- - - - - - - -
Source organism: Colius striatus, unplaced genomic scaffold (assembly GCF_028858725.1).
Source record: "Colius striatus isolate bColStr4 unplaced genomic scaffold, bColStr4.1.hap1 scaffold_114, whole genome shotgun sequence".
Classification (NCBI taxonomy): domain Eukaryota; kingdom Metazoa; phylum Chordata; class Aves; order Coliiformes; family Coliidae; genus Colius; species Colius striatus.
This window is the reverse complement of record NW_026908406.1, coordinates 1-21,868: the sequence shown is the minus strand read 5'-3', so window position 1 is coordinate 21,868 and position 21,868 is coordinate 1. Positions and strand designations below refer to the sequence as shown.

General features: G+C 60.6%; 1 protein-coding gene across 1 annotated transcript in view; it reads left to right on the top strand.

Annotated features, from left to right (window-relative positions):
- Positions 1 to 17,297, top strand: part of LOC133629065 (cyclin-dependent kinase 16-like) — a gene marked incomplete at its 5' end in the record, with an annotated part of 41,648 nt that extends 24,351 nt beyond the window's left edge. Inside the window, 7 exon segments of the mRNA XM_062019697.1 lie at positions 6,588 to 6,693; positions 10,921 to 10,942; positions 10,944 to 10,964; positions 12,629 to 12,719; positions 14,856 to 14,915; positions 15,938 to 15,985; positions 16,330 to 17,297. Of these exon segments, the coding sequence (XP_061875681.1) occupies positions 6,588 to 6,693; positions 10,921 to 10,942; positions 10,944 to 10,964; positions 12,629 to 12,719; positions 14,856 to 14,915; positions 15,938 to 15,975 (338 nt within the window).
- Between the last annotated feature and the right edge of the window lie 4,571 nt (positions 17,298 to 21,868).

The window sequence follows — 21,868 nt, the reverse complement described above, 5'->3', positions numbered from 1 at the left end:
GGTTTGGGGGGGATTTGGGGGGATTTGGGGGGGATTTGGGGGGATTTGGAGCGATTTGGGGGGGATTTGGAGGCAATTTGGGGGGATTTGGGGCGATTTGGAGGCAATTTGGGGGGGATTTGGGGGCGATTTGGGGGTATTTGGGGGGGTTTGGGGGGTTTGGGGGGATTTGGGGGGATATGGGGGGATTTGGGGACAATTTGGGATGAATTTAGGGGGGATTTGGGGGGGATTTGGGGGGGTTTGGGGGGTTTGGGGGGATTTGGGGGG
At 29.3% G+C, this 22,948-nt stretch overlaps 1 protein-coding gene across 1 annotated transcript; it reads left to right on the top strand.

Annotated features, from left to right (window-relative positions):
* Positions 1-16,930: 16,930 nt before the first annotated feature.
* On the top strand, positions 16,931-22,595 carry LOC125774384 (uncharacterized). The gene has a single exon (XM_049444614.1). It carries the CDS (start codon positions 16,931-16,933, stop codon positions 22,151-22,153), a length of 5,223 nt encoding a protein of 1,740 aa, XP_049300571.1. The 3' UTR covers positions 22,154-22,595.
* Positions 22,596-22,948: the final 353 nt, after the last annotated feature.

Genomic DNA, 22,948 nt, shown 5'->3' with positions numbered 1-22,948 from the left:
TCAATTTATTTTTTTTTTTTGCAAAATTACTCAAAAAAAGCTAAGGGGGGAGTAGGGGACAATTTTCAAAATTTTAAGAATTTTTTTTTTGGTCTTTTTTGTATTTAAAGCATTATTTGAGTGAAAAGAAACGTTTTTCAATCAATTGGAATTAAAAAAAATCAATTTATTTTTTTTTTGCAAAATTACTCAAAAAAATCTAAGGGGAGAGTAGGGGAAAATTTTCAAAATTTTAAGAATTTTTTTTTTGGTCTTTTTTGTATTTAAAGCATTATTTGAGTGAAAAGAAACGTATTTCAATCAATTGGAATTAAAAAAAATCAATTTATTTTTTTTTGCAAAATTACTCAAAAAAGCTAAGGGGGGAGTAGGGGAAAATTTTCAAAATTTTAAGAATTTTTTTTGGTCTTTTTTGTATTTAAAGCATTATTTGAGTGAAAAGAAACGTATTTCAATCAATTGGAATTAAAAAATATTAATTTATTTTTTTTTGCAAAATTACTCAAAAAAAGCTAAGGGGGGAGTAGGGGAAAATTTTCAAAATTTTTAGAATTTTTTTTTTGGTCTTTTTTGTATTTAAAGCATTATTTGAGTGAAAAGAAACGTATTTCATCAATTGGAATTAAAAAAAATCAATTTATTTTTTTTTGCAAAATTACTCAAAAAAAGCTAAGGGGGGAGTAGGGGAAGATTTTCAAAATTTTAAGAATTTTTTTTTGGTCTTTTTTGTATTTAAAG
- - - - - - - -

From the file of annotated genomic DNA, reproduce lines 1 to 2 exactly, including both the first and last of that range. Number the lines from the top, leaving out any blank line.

Source organism: Colius striatus, unplaced genomic scaffold (assembly GCF_028858725.1).
Source record: "Colius striatus isolate bColStr4 unplaced genomic scaffold, bColStr4.1.hap1 scaffold_114, whole genome shotgun sequence".